In 2013, Jean-Loup Richet, a research fellow at ESSEC ISIS, surveyed new money laundering techniques that cybercriminals were using in a report written for the United Nations Office on Drugs and Crime.[12] A common approach to cyber money laundering was to use a digital currency exchanger service which converted dollars into Liberty Reserve and could be sent and received anonymously. The receiver could convert the Liberty Reserve currency back into cash for a small fee. In May 2013, digital currency exchanger Liberty Reserve was shut down after the alleged founder, Arthur Budovsky Belanchuk, and four others were arrested in Costa Rica, Spain, and New York "under charges for conspiracy to commit money laundering and conspiracy and operation of an unlicensed money transmitting business."[13] Budovsky, a former U.S. citizen and naturalized Costa Rican, was convicted in connection with the 2006 Gold Age raid.[9][14] A U.S. indictment said the case "is believed to be the largest international money laundering prosecution in history."[14] More than $40 million in assets were placed under restraint pending forfeiture, and more than 30 Liberty Reserve exchanger domain names were seized.[13][15] The company was estimated to have laundered $6 billion in criminal proceeds.[13]

2014 – Major bitcoin exchange failure

Following the launch of a decentralized cryptocurrency bitcoin in 2008 and the subsequent introduction of other cryptocurrencies, many virtual platforms were created specifically for the exchange of decentralized cryptocurrencies. Their regulation differs from country to country.

In February 2014, Mt. Gox, the largest cryptocurrency exchange at the time, suspended trading, closed its website and exchange service, and filed for bankruptcy protection in Japan from creditors.[16][17] In April 2014, the company began liquidation proceedings.[18] This was the result of a large theft of Bitcoins that were stolen straight out of the Mt. Gox hot wallet over time, beginning in late 2011.[19][20]

Regulations

By 2016, several cryptocurrency exchanges operating in the European Union obtained licenses under the EU Payment Services Directive and the EU Electronic Money Directive.[21] The adequacy of such licenses for the operation of a cryptocurrency exchange has not been judicially tested. The European Council and the European Parliament announced that they will issue regulations to impose stricter rules targeting exchange platforms.

In 2018, the US Securities and Exchange Commission maintained that "if a platform offers trading of digital assets that are securities and operates as an "exchange," as defined by the federal securities laws, then the platform must register with the SEC as a national securities exchange or be exempt from registration".[22] The Commodity Futures Trading Commission now permits the trading of cryptocurrency derivatives publicly.[23]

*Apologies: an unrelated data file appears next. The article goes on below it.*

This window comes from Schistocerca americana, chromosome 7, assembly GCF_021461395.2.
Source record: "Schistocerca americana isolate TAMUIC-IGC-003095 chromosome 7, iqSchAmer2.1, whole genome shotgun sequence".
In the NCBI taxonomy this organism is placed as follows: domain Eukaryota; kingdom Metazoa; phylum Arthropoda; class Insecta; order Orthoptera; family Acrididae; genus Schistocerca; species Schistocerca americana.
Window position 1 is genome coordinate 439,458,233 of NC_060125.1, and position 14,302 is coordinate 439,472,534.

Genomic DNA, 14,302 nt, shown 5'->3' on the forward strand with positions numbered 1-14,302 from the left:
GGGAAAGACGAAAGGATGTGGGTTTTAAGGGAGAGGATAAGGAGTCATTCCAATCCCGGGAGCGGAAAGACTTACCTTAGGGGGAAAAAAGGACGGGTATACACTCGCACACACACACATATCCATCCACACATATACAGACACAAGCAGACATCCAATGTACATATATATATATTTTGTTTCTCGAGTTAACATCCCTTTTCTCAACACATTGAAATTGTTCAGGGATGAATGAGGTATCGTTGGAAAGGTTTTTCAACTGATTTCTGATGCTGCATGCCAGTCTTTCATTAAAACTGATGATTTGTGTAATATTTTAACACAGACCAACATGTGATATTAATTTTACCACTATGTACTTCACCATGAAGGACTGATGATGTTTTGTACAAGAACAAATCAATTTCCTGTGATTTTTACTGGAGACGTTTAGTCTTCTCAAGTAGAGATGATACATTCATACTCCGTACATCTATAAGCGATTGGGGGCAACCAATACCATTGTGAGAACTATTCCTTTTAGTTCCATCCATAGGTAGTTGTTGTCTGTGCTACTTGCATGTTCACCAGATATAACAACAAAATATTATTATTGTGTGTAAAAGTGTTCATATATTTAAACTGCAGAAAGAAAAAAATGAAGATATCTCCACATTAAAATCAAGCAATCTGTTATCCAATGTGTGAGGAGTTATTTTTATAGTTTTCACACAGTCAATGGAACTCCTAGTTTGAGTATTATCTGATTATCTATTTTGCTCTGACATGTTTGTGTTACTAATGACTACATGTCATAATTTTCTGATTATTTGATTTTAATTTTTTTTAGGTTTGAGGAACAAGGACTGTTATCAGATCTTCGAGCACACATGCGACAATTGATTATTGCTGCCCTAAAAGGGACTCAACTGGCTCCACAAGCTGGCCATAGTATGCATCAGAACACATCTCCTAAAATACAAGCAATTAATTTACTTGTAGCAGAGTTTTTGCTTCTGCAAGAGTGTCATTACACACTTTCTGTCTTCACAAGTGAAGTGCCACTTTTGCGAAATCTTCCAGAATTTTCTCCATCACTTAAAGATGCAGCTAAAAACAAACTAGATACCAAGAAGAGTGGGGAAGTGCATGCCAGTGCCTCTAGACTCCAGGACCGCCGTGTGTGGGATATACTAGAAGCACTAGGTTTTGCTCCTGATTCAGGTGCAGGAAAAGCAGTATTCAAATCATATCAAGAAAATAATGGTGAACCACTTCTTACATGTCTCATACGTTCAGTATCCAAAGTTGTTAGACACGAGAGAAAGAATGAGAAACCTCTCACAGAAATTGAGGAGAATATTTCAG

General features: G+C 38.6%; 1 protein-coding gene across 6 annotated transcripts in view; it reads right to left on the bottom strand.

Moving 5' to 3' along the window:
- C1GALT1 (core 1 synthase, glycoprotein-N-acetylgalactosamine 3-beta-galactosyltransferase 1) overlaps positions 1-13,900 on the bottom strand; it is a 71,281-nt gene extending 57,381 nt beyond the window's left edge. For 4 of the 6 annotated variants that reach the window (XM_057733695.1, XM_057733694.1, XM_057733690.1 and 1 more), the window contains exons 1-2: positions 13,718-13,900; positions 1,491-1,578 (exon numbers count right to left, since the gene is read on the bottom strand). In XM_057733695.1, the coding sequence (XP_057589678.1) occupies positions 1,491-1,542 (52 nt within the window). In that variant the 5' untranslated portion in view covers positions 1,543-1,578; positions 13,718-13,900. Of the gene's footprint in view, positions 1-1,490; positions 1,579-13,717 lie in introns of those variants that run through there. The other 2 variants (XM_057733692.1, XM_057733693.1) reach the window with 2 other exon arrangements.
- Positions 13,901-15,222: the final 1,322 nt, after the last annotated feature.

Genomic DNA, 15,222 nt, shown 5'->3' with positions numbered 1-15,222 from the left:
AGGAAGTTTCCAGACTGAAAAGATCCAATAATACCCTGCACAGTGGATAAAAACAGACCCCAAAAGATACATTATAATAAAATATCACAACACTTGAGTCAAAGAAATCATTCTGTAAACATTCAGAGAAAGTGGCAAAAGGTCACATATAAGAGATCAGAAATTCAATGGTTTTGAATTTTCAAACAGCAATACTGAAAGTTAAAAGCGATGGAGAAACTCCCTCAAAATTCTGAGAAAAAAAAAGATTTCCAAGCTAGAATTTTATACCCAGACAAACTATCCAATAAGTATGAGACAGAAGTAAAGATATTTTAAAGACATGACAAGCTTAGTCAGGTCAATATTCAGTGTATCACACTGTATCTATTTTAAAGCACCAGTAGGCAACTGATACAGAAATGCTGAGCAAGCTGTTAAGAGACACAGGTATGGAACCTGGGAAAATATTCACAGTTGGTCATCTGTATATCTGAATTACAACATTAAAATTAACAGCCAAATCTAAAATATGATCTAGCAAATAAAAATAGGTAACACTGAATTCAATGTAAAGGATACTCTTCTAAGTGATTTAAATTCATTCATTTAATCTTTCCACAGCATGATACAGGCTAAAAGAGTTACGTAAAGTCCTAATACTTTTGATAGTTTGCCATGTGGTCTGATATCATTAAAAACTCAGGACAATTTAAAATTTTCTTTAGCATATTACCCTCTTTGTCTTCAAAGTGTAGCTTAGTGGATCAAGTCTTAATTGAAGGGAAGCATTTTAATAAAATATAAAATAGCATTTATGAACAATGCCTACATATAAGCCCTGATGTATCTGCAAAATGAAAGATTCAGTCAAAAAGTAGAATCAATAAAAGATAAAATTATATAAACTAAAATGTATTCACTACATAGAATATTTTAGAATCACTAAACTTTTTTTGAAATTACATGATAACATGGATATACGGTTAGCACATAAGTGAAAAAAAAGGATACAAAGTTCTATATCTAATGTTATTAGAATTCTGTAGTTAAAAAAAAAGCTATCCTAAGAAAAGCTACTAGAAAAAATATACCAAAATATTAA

Among the Asian countries, Japan is more forthcoming and regulations mandate the need for a special license from the Financial Services Authority to operate a cryptocurrency exchange.[24][25] China and Korea remain hostile, with China banning bitcoin miners and freezing bank accounts.[26][27] While Australia is yet to announce its conclusive regulations on cryptocurrency, it does require its citizens to disclose their digital assets for capitals gains tax.[28]

Largest cryptocurrency exchanges (2018)

In early 2018, Bloomberg News reported the largest cryptocurrency exchanges based on the volume and estimated revenues data collected by CoinMarketCap.[29] Similar statistics was reported on Statista in a survey by Encrybit to understand cryptocurrency exchange problems. According to the survey, the top three cryptocurrency exchanges are Binance, Huobi, and OKEX. Other data points in the survey included the problems that cryptocurrency traders experience with cryptocurrency exchanges and the expectation of traders. Security and high trading fees are the top concerns.[30][31] The exchanges are all fairly new and privately held. Several do not report basic information such as the names of the owners, financial data, or even the location of the business.[32] A study by Mistertango reported that 88% of cryptocurrency exchanges are in favor of regulation for operational certainly and price stability.[33]

See also

References

  1. ^ a b c Working Group on Typologies (18 October 2010). "Draft Report on Money Laundering and Terrorist Financing through New Payment Methods" (PDF). Paris: Financial Action Task Force. Archived from the original (PDF) on 11 February 2014.
  2. ^ a b "Substantiation – Money laundering in digital currencies (Unclassified)". Money Laundering in Digital Currencies. National Drug Intelligence Center, US Department of Justice. June 2008. Retrieved 11 January 2014.
  3. ^ a b c Sood, Aditya K; Enbody, Richard J; Bansal, Rohit (2013). "Cybercrime: Dissecting the State of Underground Enterprise". IEEE Internet Computing (1). IEEE Computer Society. pp. 60–68. doi:10.1109/MIC.2012.61.